Published on July 14, 2022 by Prachi Murarka
Recent events in the world have had geopolitical ramifications and effected high economic instability globally. The world economy is currently battling inflation, lower GDP growth and supply chain disruption. In April 2022, the IMF revised downward its January 2022 projection for 2022 world GDP growth by 1.3ppt (from 4.9% to 3.6%), factoring in the ongoing Russia-Ukraine conflict.
How severe is the impact of these individual events and what could be the possible future outcome?
Impact and future outcome of Russia-Ukraine war
Russia invaded Ukraine again in February 2022, creating political and economic unrest worldwide. As the world was steadily limping back to normalcy following the blow from the COVID-19 pandemic and China lockdown, the start of the Russia-Ukraine war jolted the economy, with inflation touching a lifetime high in major economies, due to supply-demand imbalance. The majority of the economies have supported Ukraine, imposing sanctions on Russia, thereby crimping the country’s access to foreign capital, which will likely pressure its GDP.
Accelerating inflation – Russia exports oil and gas, metals including iron and steel, and cereals, with the largest beneficiaries being Europe, the UK, China, South Korea and the US. Ukraine exports cereals (predominately corn, wheat and seed oils), semi-finished iron, iron ore and insulated wires (largely to China, Europe, Russia, Turkey, India, Egypt and the US). The war has translated into restrictions on trade with Russia and Ukraine, inflating the price of these commodities. Energy, food grains and metals have been the biggest casualties in this context.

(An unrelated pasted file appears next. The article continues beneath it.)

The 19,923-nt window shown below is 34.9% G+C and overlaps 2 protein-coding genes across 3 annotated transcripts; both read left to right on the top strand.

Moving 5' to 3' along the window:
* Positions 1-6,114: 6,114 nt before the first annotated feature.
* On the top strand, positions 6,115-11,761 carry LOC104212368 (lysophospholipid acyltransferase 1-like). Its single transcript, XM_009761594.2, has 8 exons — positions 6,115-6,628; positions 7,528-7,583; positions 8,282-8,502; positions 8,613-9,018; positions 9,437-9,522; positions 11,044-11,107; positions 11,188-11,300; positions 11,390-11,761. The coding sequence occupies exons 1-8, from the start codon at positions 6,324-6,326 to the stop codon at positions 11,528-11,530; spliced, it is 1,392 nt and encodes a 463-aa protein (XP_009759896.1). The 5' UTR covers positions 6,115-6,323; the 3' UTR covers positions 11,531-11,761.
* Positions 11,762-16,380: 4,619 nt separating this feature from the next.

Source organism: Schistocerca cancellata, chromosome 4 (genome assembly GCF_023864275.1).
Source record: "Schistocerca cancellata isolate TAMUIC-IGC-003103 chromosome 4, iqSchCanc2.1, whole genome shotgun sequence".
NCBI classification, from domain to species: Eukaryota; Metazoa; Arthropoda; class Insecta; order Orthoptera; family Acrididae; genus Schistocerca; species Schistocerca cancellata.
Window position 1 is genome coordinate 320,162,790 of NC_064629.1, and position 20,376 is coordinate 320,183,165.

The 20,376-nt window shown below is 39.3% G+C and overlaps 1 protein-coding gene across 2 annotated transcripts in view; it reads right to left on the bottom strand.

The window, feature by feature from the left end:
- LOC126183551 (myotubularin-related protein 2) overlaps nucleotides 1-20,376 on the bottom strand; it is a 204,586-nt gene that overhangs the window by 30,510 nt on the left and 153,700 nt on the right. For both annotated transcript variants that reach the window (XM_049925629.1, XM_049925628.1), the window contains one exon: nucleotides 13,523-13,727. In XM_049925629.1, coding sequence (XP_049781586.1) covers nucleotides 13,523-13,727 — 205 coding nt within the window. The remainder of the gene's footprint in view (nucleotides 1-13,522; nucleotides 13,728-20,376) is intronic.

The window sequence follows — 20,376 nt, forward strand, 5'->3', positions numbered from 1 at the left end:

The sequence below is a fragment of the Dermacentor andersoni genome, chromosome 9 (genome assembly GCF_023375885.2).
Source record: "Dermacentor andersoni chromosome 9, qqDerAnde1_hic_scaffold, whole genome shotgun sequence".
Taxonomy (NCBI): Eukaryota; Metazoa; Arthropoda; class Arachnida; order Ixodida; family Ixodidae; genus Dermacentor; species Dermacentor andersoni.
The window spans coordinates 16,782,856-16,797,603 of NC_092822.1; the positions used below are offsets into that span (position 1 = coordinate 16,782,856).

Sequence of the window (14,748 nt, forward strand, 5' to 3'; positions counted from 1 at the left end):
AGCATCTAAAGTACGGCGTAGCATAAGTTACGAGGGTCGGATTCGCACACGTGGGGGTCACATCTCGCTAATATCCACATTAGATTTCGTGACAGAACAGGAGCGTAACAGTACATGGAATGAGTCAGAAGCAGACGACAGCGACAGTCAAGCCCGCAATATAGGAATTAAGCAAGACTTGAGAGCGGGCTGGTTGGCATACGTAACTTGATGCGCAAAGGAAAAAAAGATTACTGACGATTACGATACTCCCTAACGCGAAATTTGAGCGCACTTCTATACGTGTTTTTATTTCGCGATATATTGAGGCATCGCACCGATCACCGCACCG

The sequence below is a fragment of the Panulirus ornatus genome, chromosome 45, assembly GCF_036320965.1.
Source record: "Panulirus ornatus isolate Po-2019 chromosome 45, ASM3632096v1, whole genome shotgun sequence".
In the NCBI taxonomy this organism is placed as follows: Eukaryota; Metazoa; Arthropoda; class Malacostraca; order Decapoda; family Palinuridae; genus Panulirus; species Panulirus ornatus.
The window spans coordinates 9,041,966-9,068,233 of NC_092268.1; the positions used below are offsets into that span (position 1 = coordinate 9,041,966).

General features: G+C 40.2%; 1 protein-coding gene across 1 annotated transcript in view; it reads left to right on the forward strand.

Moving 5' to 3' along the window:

Declining GDP growth – Trade restrictions and sanctions imposed on Russia because of the war have hurt the GDP growth of countries exporting to Russia. Furthermore, restricted imports from Russia has led to the unavailability of certain commodities, negatively impacting the country’s manufacturing capabilities.
Elevated inflation and declining GDP growth are expected to persist through 2022 before easing marginally in 2023.
Countries are expected to import from other nations (e.g., oil and gas from the Middle East and food grains from Asia).
Escalating food inflation has spawned food insecurity in low-income nations including the Sub-Saharan Africa. If the conflict stretches, countries that import food grains from Russia and Ukraine may experience a shortfall (e.g., African nations, ASEAN 5 and the Middle East).
The price of metals, especially iron, has ratcheted up considerably as a result of the war, as it has forced the suspension of operations of steel plants in Russia and Ukraine. Prices of iron ore and semi-finished iron have also shot up, as they are in short supply. This will likely impact the economies that import them from the two countries. Also, the price of products using these commodities as input, such as automobiles, construction materials and infrastructure goods, will likely rise.